In 1949, Union moved to its current home on Columbus Avenue, a site previously occupied by the New England Home for Little Wanderers, a charity that cared for children orphaned and made homeless by the Civil War. On its Inaugural Day, May 18, 1949, the keynote speaker was Mary McLeod Bethune, the prominent civil rights activist and educator who was an advisor to both President Franklin D. Roosevelt, and First Lady Eleanor Roosevelt.

In 1950, Union hosted the 1950 NAACP convention that voted to pursue Brown v. Board of Education. In 1966, it showcased a performance by the legendary Duke Ellington and the Duke Ellington Sacred Jazz Orchestra during the liturgical phase of Ellington’s music. In 1968 after the assassination of the Reverend Dr. Martin Luther King, Jr., Union helped create Boston’s Martin Luther King, Jr. Memorial BreakfastNow in its fortieth year, the annual event is the nation’s oldest continuous celebration of Dr. King’s life and attracts leaders from the business, civic and educational community state-wide.

In the 1970s, Union developed the Meth-Union Manor, a four- building affordable housing cooperative in the South End. In the 1980s and 1990s, Union was active in local and national efforts in the fight against apartheid in South Africa, and for economic equality at home. In 2000, Union’s Congregation became the first historically Black church to vote to formalize what it had been for decades: a safe space for the LGBTQ community.

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     Gary Bailey, a FOSEL board member and a trustee of Boston’s Union United Methodist Church, in front of the UUMC installation for Local/Focus. He is holding a picture of easier congregants of Union United. Bailey is a professor of Social Work at Simmons College. 

Gary Bailey, a FOSEL board member and a trustee of Boston’s Union United Methodist Church, in front of the UUMC installation for Local/Focus. He is holding a picture of easier congregants of Union United. Bailey is a professor of Social Work at Simmons College. 

Local/Focus is a program sponsored by the Friends of the South End Library to connect the South End branch of the BPL with local artists, non-profit institutions and creative entrepreneurs through informative and interesting installations in the library’s Tremont Street window(s).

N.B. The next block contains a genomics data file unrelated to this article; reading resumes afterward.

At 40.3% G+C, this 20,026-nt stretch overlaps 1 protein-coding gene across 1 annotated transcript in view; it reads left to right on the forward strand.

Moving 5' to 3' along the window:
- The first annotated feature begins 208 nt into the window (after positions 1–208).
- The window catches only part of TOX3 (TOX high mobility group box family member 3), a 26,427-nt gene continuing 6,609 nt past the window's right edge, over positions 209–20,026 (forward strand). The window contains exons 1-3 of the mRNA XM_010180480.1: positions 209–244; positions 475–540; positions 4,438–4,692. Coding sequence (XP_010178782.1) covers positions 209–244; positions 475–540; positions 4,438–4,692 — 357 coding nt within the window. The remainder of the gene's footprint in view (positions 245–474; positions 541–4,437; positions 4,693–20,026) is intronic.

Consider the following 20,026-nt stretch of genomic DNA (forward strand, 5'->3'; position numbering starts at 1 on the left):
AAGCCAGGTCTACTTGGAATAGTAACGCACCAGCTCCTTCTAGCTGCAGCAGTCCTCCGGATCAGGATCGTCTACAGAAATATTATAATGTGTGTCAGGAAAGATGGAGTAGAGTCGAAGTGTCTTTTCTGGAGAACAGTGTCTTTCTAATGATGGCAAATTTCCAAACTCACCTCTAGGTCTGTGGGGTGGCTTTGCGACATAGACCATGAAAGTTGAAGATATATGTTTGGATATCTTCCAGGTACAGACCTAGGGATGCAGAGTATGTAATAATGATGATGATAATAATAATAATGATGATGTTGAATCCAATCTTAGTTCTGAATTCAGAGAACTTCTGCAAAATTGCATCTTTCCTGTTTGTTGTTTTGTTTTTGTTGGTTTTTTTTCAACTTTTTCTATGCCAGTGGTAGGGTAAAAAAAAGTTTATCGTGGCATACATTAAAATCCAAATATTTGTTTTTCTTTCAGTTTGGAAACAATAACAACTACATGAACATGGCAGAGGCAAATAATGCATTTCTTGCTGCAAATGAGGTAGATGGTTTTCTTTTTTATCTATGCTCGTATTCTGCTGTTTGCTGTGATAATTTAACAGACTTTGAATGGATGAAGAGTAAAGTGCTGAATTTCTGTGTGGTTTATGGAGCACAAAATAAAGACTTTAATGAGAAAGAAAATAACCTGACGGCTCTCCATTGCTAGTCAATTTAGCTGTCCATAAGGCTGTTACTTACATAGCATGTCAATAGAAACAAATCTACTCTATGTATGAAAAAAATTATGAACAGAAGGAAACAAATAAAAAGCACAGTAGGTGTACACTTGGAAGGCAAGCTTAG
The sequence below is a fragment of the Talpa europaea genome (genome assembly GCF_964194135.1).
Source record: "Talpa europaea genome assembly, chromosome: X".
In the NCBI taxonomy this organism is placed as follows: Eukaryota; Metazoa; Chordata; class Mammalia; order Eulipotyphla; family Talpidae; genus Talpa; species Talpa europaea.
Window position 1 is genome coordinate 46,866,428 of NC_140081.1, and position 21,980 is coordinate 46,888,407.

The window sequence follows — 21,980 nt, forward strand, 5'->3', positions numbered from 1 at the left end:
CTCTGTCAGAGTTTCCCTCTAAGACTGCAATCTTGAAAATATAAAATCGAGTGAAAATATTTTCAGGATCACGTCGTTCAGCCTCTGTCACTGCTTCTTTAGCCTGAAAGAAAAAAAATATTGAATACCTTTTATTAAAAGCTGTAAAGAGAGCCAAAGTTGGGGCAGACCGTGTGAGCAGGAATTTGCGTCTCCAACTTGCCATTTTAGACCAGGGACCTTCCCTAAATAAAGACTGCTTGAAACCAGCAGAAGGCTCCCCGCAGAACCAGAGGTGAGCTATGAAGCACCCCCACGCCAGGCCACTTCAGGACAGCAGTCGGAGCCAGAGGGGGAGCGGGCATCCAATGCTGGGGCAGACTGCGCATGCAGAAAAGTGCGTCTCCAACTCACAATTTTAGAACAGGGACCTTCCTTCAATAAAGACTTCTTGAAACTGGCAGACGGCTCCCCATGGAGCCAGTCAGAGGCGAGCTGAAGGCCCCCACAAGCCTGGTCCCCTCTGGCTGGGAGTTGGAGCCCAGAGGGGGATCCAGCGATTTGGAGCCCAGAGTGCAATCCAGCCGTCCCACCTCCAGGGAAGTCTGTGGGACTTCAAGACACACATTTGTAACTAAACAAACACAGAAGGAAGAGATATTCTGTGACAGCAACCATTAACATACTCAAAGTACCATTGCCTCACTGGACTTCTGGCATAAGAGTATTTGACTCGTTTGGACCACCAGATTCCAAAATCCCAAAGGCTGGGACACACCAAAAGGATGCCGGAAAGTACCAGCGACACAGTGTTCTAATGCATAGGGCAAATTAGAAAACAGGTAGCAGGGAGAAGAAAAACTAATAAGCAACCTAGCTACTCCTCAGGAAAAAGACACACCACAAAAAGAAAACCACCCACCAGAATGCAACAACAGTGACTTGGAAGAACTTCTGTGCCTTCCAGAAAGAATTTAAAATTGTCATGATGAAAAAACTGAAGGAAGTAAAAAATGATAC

Whoops and Cheers for Internationally Acclaimed Saxophonist Elan Trotman Accompanied by Pat Loomis and his Friends Playing a Celebratory Jazz & Blues Concert, the Last One in the 'Old' Library Park

The last (and best?) performance before the reconstruction of Library Park

The last (and best?) performance before the reconstruction of Library Park

Pat Loomis and Friends brought best-selling recording artist and internationally acclaimed saxophonist, Elan Trotman, to Library Park on July 10. The concert elicited loud applause and cheers from a large crowd of Southenders who on the hot and sultry summer night also celebrated the upcoming and long-overdue park's reconstruction, which since has begun. The band included Pat Loomis, alto saxophone;  Antonio Loomis, guitar; Amy Bellamy, keyboards; Daniel Day, bass; Zeke Martin, drums; and Zayra Pola Ocasio, percussion. Elan Trotman played tenor saxophone. 

Alto-saxophonist Pat Loomis, on the left, with Elan Trotman, on tenor-saxophone

Alto-saxophonist Pat Loomis, on the left, with Elan Trotman, on tenor-saxophone

The Friends of the South End Library have sponsored four Summer Jazz & Blues concerts in Library Park for more than a decade, raising money for the musicians from local benefactors and library supporters, including the Ann H. Symington Foundation. This year, FOSEL and Pat Loomis agreed to upgrade the concerts with 'Special Guest Performers;' Elan Trotman was the first.

He will not be the last: Every musician in the Loomis band was energized and inspired by Trotman's performance, which turned the South End library part of Tremont Street into a party scene. The audience whooped and cheered as the band played The Chicken (Pee Wee Ellis);  Can't Hide Love (Earth, Wind, and Fire); Never Too Much (Luther Vandross); Georgia On My Mind (Ray Charles); Boogie On Reggae Woman (Stevie Wonder); Europa (Carlos Santana);  Spain (Chick Corea); and ended with Happy People (Kenny Garrett). 

Happy neighbors on both sides of the fence at Library Park

Happy neighbors on both sides of the fence at Library Park

Regrettably, the July 10 performance may be the only outdoor concert this year as Library Park will be under reconstruction for the next three months. The traditional Holiday Concert inside the library, usually held around mid-December, may well feature another special guest, details of which event will be publicized as soon as we know who it will be. 

 

 

From left to right: Zeke Martin, drums; Daniel Day, bass; Zayra Pola Ocassio, percussion; Antonio Loomis, guitar; Pat Loomis, alto sax; and Elan Trotman, tenor sax.

From left to right: Zeke Martin, drums; Daniel Day, bass; Zayra Pola Ocassio, percussion; Antonio Loomis, guitar; Pat Loomis, alto sax; and Elan Trotman, tenor sax.

Mayor Walsh Adds Funding to FY19 City Capital Budget to Keep Renovations of South End Library and Library Park on Track

Mayor Marty Walsh speaking at a Coffee Hour in Titus Sparrow Park in early May about his commitment to South End's needs, including the renovations of Library Park and the South End Branch Library of the BPL